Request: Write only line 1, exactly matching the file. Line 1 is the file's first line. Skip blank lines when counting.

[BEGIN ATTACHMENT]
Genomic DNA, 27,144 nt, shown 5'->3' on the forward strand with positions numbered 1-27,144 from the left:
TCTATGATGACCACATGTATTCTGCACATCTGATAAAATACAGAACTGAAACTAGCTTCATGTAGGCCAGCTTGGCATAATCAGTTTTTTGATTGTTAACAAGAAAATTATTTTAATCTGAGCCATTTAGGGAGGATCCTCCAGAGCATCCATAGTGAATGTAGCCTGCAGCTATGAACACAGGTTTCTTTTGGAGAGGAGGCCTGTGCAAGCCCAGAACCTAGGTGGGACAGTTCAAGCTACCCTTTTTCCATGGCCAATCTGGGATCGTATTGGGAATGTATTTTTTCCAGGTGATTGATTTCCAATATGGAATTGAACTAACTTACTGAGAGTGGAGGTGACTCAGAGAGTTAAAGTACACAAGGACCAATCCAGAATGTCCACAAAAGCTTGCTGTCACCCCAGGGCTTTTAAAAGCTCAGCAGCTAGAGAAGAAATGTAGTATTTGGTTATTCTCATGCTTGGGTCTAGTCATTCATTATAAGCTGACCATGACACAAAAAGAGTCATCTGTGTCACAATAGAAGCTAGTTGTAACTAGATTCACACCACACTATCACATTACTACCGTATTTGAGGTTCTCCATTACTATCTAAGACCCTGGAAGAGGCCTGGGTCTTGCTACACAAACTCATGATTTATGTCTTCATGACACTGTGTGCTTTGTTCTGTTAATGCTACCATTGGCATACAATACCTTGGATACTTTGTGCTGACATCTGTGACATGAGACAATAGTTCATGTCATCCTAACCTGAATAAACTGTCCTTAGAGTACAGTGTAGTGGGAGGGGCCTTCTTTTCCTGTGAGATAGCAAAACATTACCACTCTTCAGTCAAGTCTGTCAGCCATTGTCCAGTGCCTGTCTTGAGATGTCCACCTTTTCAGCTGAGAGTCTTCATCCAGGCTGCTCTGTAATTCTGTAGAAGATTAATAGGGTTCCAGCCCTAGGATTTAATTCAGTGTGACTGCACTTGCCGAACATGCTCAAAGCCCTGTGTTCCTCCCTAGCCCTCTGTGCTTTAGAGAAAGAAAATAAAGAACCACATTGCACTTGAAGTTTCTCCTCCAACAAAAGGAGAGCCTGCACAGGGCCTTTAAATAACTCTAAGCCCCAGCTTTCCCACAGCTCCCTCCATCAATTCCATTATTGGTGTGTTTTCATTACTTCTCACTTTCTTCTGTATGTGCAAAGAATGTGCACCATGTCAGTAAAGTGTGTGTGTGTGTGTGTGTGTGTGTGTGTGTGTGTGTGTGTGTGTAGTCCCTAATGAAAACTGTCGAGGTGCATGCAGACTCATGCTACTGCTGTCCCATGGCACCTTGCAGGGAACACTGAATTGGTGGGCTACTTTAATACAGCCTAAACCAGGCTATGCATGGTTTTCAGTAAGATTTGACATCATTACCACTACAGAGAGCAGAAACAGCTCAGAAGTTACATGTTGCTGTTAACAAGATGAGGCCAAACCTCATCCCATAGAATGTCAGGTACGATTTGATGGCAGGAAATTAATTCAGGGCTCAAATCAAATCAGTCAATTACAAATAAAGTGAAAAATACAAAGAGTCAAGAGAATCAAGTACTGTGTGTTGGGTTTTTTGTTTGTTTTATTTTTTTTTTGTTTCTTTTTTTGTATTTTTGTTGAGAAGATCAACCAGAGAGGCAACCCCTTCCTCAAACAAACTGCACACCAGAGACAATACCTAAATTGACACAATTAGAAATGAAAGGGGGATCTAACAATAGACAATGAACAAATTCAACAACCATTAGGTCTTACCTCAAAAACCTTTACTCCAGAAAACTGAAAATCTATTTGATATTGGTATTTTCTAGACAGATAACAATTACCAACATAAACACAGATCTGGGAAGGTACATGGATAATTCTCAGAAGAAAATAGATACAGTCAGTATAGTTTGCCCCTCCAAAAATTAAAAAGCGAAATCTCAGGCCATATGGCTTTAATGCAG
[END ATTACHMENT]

Genomic DNA, 27,144 nt, shown 5'->3' on the forward strand with positions numbered 1-27,144 from the left: